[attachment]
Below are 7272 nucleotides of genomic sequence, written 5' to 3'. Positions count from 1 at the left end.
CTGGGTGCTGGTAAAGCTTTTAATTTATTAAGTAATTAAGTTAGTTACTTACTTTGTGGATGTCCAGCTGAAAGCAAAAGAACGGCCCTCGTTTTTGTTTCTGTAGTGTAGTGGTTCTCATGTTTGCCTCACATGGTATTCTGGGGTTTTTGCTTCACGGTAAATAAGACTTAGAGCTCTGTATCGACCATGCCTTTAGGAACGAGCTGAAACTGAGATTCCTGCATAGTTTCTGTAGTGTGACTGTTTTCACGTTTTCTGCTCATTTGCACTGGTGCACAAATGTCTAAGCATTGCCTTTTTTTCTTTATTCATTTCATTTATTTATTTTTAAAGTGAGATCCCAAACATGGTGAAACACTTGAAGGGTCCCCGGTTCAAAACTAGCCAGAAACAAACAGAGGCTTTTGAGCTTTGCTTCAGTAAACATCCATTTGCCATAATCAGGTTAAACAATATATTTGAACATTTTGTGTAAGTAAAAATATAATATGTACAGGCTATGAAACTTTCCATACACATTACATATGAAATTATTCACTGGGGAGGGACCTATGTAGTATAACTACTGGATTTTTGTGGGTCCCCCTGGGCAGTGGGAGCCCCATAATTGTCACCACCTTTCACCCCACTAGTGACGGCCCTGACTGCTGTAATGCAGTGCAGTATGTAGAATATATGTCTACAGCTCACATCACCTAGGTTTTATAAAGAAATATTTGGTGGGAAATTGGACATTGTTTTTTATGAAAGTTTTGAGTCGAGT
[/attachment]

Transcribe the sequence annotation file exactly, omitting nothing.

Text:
Below are 7272 nucleotides of genomic sequence, written 5' to 3'. Positions count from 1 at the left end.
CTGGGTGCTGGTAAAGCTTTTAATTTATTAAGTAATTAAGTTAGTTACTTACTTTGTGGATGTCCAGCTGAAAGCAAAAGAACGGCCCTCGTTTTTGTTTCTGTAGTGTAGTGGTTCTCATGTTTGCCTCACATGGTATTCTGGGGTTTTTGCTTCACGGTAAATAAGACTTAGAGCTCTGTATCGACCATGCCTTTAGGAACGAGCTGAAACTGAGATTCCTGCATAGTTTCTGTAGTGTGACTGTTTTCACGTTTTCTGCTCATTTGCACTGGTGCACAAATGTCTAAGCATTGCCTTTTTTTCTTTATTCATTTCATTTATTTATTTTTAAAGTGAGATCCCAAACATGGTGAAACACTTGAAGGGTCCCCGGTTCAAAACTAGCCAGAAACAAACAGAGGCTTTTGAGCTTTGCTTCAGTAAACATCCATTTGCCATAATCAGGTTAAACAATATATTTGAACATTTTGTGTAAGTAAAAATATAATATGTACAGGCTATGAAACTTTCCATACACATTACATATGAAATTATTCACTGGGGAGGGACCTATGTAGTATAACTACTGGATTTTTGTGGGTCCCCCTGGGCAGTGGGAGCCCCATAATTGTCACCACCTTTCACCCCACTAGTGACGGCCCTGACTGCTGTAATGCAGTGCAGTATGTAGAATATATGTCTACAGCTCACATCACCTAGGTTTTATAAAGAAATATTTGGTGGGAAATTGGACATTGTTTTTTATGAAAGTTTTGAGTCGAGT